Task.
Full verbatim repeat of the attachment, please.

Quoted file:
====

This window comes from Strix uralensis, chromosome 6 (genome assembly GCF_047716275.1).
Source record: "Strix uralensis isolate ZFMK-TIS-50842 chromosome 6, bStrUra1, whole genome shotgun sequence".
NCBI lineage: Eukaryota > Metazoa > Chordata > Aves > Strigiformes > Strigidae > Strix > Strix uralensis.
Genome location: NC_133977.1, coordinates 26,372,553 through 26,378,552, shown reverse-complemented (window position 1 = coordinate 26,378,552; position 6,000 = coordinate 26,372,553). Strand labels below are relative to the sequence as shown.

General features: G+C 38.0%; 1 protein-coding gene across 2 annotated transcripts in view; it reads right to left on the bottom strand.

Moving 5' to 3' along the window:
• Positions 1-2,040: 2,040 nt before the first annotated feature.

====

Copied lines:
This window comes from Strix uralensis, chromosome 6 (genome assembly GCF_047716275.1).
Source record: "Strix uralensis isolate ZFMK-TIS-50842 chromosome 6, bStrUra1, whole genome shotgun sequence".
NCBI lineage: Eukaryota > Metazoa > Chordata > Aves > Strigiformes > Strigidae > Strix > Strix uralensis.
Genome location: NC_133977.1, coordinates 26,372,553 through 26,378,552, shown reverse-complemented (window position 1 = coordinate 26,378,552; position 6,000 = coordinate 26,372,553). Strand labels below are relative to the sequence as shown.

General features: G+C 38.0%; 1 protein-coding gene across 2 annotated transcripts in view; it reads right to left on the bottom strand.

Moving 5' to 3' along the window:
• Positions 1-2,040: 2,040 nt before the first annotated feature.